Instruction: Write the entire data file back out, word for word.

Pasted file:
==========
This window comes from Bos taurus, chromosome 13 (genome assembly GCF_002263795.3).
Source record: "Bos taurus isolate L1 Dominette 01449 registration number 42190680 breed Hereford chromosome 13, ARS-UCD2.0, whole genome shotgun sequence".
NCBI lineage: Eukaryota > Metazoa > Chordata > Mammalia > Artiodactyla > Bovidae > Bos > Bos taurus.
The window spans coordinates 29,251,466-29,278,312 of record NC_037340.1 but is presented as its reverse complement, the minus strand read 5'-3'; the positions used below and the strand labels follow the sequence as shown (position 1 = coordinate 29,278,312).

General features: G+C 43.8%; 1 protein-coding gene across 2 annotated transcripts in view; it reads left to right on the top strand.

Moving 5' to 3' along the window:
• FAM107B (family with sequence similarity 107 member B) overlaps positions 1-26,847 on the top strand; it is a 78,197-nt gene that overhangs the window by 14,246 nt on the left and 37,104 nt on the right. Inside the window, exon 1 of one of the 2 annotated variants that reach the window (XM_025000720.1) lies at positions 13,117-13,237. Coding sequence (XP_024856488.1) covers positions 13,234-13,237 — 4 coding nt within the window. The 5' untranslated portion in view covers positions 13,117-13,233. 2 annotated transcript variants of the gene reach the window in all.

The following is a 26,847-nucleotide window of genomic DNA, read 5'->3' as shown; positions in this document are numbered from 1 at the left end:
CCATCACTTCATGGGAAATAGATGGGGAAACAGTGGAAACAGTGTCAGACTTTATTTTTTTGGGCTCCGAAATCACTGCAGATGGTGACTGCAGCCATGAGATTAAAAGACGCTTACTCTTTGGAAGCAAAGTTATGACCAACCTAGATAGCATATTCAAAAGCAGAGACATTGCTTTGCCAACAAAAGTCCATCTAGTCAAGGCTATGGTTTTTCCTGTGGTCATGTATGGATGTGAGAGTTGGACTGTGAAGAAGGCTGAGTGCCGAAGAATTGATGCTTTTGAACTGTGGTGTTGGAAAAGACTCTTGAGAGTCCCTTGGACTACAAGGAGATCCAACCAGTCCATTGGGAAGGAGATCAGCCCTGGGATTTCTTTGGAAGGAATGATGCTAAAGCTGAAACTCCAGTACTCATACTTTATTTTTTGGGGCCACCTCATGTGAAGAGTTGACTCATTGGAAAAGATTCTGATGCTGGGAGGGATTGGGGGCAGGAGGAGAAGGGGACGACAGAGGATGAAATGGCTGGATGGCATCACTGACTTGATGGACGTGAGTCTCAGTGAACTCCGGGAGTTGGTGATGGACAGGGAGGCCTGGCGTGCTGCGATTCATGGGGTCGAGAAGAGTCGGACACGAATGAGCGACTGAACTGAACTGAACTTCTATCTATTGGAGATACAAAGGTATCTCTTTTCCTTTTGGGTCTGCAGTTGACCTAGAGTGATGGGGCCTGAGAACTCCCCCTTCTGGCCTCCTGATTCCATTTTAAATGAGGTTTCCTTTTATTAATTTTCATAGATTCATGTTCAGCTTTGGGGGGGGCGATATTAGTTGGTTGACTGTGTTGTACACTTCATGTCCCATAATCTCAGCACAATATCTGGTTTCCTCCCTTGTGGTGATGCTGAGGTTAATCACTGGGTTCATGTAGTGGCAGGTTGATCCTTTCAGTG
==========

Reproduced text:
This window comes from Bos taurus, chromosome 13 (genome assembly GCF_002263795.3).
Source record: "Bos taurus isolate L1 Dominette 01449 registration number 42190680 breed Hereford chromosome 13, ARS-UCD2.0, whole genome shotgun sequence".
NCBI lineage: Eukaryota > Metazoa > Chordata > Mammalia > Artiodactyla > Bovidae > Bos > Bos taurus.
The window spans coordinates 29,251,466-29,278,312 of record NC_037340.1 but is presented as its reverse complement, the minus strand read 5'-3'; the positions used below and the strand labels follow the sequence as shown (position 1 = coordinate 29,278,312).

General features: G+C 43.8%; 1 protein-coding gene across 2 annotated transcripts in view; it reads left to right on the top strand.

Moving 5' to 3' along the window:
• FAM107B (family with sequence similarity 107 member B) overlaps positions 1-26,847 on the top strand; it is a 78,197-nt gene that overhangs the window by 14,246 nt on the left and 37,104 nt on the right. Inside the window, exon 1 of one of the 2 annotated variants that reach the window (XM_025000720.1) lies at positions 13,117-13,237. Coding sequence (XP_024856488.1) covers positions 13,234-13,237 — 4 coding nt within the window. The 5' untranslated portion in view covers positions 13,117-13,233. 2 annotated transcript variants of the gene reach the window in all.

The following is a 26,847-nucleotide window of genomic DNA, read 5'->3' as shown; positions in this document are numbered from 1 at the left end:
CCATCACTTCATGGGAAATAGATGGGGAAACAGTGGAAACAGTGTCAGACTTTATTTTTTTGGGCTCCGAAATCACTGCAGATGGTGACTGCAGCCATGAGATTAAAAGACGCTTACTCTTTGGAAGCAAAGTTATGACCAACCTAGATAGCATATTCAAAAGCAGAGACATTGCTTTGCCAACAAAAGTCCATCTAGTCAAGGCTATGGTTTTTCCTGTGGTCATGTATGGATGTGAGAGTTGGACTGTGAAGAAGGCTGAGTGCCGAAGAATTGATGCTTTTGAACTGTGGTGTTGGAAAAGACTCTTGAGAGTCCCTTGGACTACAAGGAGATCCAACCAGTCCATTGGGAAGGAGATCAGCCCTGGGATTTCTTTGGAAGGAATGATGCTAAAGCTGAAACTCCAGTACTCATACTTTATTTTTTGGGGCCACCTCATGTGAAGAGTTGACTCATTGGAAAAGATTCTGATGCTGGGAGGGATTGGGGGCAGGAGGAGAAGGGGACGACAGAGGATGAAATGGCTGGATGGCATCACTGACTTGATGGACGTGAGTCTCAGTGAACTCCGGGAGTTGGTGATGGACAGGGAGGCCTGGCGTGCTGCGATTCATGGGGTCGAGAAGAGTCGGACACGAATGAGCGACTGAACTGAACTGAACTTCTATCTATTGGAGATACAAAGGTATCTCTTTTCCTTTTGGGTCTGCAGTTGACCTAGAGTGATGGGGCCTGAGAACTCCCCCTTCTGGCCTCCTGATTCCATTTTAAATGAGGTTTCCTTTTATTAATTTTCATAGATTCATGTTCAGCTTTGGGGGGGGCGATATTAGTTGGTTGACTGTGTTGTACACTTCATGTCCCATAATCTCAGCACAATATCTGGTTTCCTCCCTTGTGGTGATGCTGAGGTTAATCACTGGGTTCATGTAGTGGCAGGTTGATCCTTTCAGTG